Jacksonville Beaches

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The Beaches

Jacksonville Beaches
Neptune Beach looking SE.jpg
Arthur Milam House, Ponte Vedra, FL, US.jpg
One Ocean Resort, Atlantic Beach.jpg
from the left, Neptune Beach, Milam House in Ponte Vedra Beach, One Ocean Resort in Atlantic Beach, Boardwalk at Jacksonville Beach and the Jacksonville Beach Pier.
Jacksonville divisions.png
Vernacular regions of Jacksonville:
  1. Urban core
  2. Arlington
  3. Southside
  4. Westside
  5. Northside
  6. Beaches
Coordinates: 30°18′N 81°24′W / 30.3°N 81.4°W / 30.3; -81.4
Country United States
State Florida
Counties Duval
St. Johns
 • Total87,525
ZIP Code
32082, 32227, 32228, 32233, 32250, 32266
Area code(s)904

The Jacksonville Beaches, known locally as "The Beaches", are a group of towns and communities on the northern half of an unnamed barrier island, nicknamed San Pablo Island, on the US state of Florida's First Coast, all of which are excluded cities or parts of the city of Jacksonville itself. These communities are separated from the main body of the city of Jacksonville by the Intracoastal Waterway. The Jacksonville Beaches are located in Duval and northern St. Johns County counties, and make up part of the Jacksonville metropolitan area. The main communities generally identified as part of the Beaches are Mayport, Atlantic Beach, Neptune Beach, Jacksonville Beach, and Ponte Vedra Beach.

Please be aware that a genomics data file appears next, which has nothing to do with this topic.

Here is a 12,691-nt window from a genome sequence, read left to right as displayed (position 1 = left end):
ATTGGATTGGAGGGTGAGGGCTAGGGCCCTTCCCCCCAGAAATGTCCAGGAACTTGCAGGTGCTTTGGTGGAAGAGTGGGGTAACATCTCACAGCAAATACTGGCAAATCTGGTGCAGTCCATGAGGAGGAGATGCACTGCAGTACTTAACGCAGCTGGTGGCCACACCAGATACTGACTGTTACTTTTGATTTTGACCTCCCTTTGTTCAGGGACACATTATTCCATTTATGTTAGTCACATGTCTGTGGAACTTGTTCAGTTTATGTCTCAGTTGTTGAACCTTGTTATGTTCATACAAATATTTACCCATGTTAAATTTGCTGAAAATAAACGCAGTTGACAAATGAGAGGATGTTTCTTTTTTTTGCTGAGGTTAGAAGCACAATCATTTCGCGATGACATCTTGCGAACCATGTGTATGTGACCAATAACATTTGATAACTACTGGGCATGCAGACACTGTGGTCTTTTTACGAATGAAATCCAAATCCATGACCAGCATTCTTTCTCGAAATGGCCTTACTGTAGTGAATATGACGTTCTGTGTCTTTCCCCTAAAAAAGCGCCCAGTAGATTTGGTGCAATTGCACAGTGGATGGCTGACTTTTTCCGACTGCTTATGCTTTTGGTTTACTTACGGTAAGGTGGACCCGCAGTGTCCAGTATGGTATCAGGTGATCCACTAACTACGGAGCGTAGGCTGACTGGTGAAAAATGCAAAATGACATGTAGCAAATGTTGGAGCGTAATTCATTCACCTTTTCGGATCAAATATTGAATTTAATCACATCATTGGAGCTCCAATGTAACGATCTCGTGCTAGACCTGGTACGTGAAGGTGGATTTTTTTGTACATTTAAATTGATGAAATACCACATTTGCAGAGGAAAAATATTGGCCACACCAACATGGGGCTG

The Jacksonville Beaches communities are all located on an unnamed barrier island defined by the Atlantic Ocean to the east, the St. Johns River to the north, and the Intracoastal Waterway to the west. The island was actually originally a peninsula until 1912, when a 10-mile channel was dug connecting the San Pablo and Tolomato Rivers, facilitating the Intracoastal Waterway and separating the land from the mainland.[1][2] The island has no official name; beginning in the 21st century there has been a push to name it San Pablo Island.[2]

The northernmost of the beach communities is Mayport, in Duval County. Since the consolidation of the Jacksonville and Duval County governments in 1968, Mayport has been within the city limits of Jacksonville. Most of Mayport is currently occupied by Naval Station Mayport, a major U.S. Navy base, itself also entirely located within the city of Jacksonville. Moving south along the coastline are three incorporated towns, also within Duval County: Atlantic Beach, Neptune Beach, and Jacksonville Beach. All three maintain their own municipal governments, however, residents receive county-level services from Jacksonville and vote for Jacksonville's mayor and City Council. Continuing south into St. Johns County is Ponte Vedra Beach. Typically, only the communities on the northern part of the island are considered the Beaches; areas to the south such as Vilano Beach are usually not included.[3] The Palm Valley area of St. Johns County, much of which is also located on the island, is sometimes considered part of the Beaches.[4]

The parts of Duval County on the other side of the Intracoastal are sometimes known as the West Beaches. Further inland are Jacksonville's Arlington and Southside areas.[5]